Microsoft looks to serve the little guys

Looking to lower the cost barriers to connecting to an electronic trading hub, Microsoft Corp. on Monday rolled out two entry-level versions of BizTalk Server 2002 -- including one that carries a sub-US$1,000 price tag.

The new editions, BizTalk Server Standard and BizTalk Partner, are not "feature-crippled," according to Microsoft officials, meaning that they will sport all the technology found in their Enterprise Edition brethren. However, the Standard and Partner editions will support a limited number of CPUs, integrated applications, and trading partners.

"Our large customers told us that the real stumbling blocks to creating big integration hubs were not the technology needed to do so, but rather how to get the suppliers to connect to it for a [total cost of ownership] and purchase price that the smaller guys can handle," said David Wolf, BizTalk product manager at Microsoft, in Redmond, Wash.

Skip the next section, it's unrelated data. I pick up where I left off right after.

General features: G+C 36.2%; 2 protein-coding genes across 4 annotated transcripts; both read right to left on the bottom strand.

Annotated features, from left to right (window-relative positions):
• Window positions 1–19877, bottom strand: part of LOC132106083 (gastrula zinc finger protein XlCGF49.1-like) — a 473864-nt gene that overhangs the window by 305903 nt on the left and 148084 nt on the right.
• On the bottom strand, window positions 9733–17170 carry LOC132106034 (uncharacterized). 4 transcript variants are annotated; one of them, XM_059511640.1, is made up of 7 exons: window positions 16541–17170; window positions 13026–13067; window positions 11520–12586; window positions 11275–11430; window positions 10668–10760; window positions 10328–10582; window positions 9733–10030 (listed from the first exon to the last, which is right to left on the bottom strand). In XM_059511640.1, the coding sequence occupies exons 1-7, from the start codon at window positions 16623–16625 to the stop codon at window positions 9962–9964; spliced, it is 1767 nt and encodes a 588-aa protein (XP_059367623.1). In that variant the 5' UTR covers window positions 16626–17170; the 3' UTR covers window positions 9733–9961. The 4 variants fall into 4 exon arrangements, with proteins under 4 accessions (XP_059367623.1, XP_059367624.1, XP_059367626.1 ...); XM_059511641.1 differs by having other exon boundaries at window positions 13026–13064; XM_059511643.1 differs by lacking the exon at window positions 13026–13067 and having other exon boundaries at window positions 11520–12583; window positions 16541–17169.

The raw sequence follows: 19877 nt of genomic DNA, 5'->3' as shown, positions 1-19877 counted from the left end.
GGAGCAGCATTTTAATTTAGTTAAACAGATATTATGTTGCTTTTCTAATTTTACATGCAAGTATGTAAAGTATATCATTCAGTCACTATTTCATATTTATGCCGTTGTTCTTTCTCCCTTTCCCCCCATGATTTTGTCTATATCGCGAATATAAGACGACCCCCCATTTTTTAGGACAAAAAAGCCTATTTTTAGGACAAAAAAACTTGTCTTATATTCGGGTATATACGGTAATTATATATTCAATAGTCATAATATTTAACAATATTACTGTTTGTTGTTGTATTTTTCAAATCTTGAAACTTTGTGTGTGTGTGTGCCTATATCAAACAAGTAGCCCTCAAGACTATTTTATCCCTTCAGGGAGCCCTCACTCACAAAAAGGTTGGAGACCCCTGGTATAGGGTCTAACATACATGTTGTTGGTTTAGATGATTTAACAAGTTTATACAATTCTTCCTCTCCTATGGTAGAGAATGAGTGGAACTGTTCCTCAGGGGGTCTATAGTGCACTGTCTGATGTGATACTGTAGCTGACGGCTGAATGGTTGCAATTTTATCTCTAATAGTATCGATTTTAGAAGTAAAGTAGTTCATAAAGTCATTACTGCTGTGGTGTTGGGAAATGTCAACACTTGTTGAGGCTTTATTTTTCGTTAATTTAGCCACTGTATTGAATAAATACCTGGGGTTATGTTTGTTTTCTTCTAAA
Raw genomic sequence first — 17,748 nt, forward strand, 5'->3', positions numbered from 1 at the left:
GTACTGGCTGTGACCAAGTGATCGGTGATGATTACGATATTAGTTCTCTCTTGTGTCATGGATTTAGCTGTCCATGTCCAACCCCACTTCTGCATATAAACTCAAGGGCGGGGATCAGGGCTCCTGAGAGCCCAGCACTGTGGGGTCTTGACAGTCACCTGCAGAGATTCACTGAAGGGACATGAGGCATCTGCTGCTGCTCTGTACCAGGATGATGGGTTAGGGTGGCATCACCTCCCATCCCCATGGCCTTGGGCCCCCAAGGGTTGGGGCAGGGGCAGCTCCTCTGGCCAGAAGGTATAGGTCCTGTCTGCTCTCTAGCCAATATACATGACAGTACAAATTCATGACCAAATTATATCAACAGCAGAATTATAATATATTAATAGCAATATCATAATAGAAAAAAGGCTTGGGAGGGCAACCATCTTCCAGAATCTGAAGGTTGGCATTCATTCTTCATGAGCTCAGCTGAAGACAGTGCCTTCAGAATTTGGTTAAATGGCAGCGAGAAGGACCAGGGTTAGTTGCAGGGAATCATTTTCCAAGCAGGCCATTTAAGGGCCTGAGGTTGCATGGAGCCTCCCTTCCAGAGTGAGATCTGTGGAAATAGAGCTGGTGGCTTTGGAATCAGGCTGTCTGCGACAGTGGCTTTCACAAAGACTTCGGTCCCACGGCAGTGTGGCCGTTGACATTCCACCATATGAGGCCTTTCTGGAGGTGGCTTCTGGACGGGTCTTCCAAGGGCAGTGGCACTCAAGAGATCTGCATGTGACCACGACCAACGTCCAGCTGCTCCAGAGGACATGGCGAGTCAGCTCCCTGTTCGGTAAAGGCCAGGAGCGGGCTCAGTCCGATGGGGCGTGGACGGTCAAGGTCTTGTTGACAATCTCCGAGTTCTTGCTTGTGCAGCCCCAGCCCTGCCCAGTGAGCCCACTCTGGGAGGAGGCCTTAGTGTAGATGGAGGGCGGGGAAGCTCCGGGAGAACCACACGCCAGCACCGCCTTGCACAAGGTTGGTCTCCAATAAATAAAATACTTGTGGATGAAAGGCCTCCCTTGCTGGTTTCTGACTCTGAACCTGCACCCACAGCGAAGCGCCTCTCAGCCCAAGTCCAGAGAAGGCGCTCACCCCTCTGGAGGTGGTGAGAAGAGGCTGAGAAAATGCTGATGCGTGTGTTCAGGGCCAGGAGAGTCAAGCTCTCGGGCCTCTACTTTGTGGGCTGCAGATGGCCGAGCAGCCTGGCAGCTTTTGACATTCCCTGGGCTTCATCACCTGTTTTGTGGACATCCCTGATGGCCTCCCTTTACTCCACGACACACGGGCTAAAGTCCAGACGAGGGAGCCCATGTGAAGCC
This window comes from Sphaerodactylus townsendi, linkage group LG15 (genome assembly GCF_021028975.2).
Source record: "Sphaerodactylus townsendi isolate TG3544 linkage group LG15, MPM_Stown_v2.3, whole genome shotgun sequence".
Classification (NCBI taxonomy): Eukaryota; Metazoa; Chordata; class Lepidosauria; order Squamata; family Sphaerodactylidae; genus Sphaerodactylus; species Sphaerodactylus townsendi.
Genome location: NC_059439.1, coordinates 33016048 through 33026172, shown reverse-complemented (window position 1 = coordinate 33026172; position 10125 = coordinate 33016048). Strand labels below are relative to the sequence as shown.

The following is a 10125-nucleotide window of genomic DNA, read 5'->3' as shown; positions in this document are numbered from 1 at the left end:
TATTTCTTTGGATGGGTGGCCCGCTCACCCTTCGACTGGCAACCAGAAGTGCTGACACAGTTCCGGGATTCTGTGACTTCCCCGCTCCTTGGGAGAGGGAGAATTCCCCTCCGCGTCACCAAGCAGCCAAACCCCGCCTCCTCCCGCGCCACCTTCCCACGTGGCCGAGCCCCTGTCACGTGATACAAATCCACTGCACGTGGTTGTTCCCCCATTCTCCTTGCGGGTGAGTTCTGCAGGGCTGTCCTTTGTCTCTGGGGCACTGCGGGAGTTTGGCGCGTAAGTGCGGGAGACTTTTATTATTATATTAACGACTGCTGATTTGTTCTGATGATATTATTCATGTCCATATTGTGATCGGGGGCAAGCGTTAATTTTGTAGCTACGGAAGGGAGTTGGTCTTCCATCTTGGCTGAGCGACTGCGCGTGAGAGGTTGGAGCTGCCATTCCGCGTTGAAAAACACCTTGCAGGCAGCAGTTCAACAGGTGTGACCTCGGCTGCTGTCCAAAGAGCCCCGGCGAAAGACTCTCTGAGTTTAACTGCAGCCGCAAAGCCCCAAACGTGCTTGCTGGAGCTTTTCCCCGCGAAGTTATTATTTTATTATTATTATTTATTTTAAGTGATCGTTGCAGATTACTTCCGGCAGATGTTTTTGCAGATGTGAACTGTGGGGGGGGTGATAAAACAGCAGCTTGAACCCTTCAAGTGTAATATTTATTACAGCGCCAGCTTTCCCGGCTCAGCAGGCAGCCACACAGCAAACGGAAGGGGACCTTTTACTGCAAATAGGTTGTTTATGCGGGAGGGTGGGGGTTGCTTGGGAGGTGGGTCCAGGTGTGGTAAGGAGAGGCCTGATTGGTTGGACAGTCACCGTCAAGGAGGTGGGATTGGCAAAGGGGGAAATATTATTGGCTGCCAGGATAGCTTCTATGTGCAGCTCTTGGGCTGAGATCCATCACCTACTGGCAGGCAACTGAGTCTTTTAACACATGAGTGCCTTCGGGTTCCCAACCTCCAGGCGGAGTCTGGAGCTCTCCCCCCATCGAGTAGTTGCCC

Wolf offered the example of a small supplier in the high-tech industry that sells to a limited number of four manufacturers, each dealing in different electronic exchange formats such as EDI, XML, and flat files. With BizTalk Standard, Wolf said, the small supplier gets the technology necessary to conduct business electronically in those varied formats, but at a deployment price much lower than found in a multipartner, multiapplication trading hub implementation.

BizTalk Standard is priced at $6,999. It is limited to one CPU, 10 trading partners, and five applications that users can integrate within the firewall. BizTalk Partner edition, priced at $999, is limited to one CPU, two internal applications, and two trading partners.

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Carolyn A. April

Computerworld
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